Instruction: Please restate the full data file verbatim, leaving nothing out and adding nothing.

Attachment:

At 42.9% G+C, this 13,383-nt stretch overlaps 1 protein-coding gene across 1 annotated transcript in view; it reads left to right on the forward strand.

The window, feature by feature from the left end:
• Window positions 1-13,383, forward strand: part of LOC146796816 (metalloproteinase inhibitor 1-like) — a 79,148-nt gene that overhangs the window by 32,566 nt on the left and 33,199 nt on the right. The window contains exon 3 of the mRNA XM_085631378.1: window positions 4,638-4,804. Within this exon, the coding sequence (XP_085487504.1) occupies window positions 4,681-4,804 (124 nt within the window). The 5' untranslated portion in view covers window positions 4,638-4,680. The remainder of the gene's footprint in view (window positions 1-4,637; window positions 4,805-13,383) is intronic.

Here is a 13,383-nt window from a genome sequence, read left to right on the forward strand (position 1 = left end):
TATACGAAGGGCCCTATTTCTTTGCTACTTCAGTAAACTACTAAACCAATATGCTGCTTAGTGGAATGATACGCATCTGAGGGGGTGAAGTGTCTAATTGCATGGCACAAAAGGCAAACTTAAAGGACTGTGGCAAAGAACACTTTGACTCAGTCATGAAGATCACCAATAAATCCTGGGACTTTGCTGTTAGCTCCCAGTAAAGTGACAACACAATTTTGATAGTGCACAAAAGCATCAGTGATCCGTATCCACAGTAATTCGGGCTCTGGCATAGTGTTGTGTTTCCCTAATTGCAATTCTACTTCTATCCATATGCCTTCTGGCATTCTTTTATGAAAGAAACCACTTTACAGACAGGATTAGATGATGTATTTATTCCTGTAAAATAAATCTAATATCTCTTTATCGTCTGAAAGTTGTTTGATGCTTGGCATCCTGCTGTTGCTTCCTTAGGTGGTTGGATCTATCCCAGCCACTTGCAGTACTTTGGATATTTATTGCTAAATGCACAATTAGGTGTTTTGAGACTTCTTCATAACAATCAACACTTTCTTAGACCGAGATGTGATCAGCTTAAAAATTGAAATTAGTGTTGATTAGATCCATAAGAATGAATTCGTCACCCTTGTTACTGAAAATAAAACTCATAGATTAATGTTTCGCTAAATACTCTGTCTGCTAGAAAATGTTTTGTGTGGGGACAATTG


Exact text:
At 42.9% G+C, this 13,383-nt stretch overlaps 1 protein-coding gene across 1 annotated transcript in view; it reads left to right on the forward strand.

The window, feature by feature from the left end:
• Window positions 1-13,383, forward strand: part of LOC146796816 (metalloproteinase inhibitor 1-like) — a 79,148-nt gene that overhangs the window by 32,566 nt on the left and 33,199 nt on the right. The window contains exon 3 of the mRNA XM_085631378.1: window positions 4,638-4,804. Within this exon, the coding sequence (XP_085487504.1) occupies window positions 4,681-4,804 (124 nt within the window). The 5' untranslated portion in view covers window positions 4,638-4,680. The remainder of the gene's footprint in view (window positions 1-4,637; window positions 4,805-13,383) is intronic.

Here is a 13,383-nt window from a genome sequence, read left to right on the forward strand (position 1 = left end):
TATACGAAGGGCCCTATTTCTTTGCTACTTCAGTAAACTACTAAACCAATATGCTGCTTAGTGGAATGATACGCATCTGAGGGGGTGAAGTGTCTAATTGCATGGCACAAAAGGCAAACTTAAAGGACTGTGGCAAAGAACACTTTGACTCAGTCATGAAGATCACCAATAAATCCTGGGACTTTGCTGTTAGCTCCCAGTAAAGTGACAACACAATTTTGATAGTGCACAAAAGCATCAGTGATCCGTATCCACAGTAATTCGGGCTCTGGCATAGTGTTGTGTTTCCCTAATTGCAATTCTACTTCTATCCATATGCCTTCTGGCATTCTTTTATGAAAGAAACCACTTTACAGACAGGATTAGATGATGTATTTATTCCTGTAAAATAAATCTAATATCTCTTTATCGTCTGAAAGTTGTTTGATGCTTGGCATCCTGCTGTTGCTTCCTTAGGTGGTTGGATCTATCCCAGCCACTTGCAGTACTTTGGATATTTATTGCTAAATGCACAATTAGGTGTTTTGAGACTTCTTCATAACAATCAACACTTTCTTAGACCGAGATGTGATCAGCTTAAAAATTGAAATTAGTGTTGATTAGATCCATAAGAATGAATTCGTCACCCTTGTTACTGAAAATAAAACTCATAGATTAATGTTTCGCTAAATACTCTGTCTGCTAGAAAATGTTTTGTGTGGGGACAATTG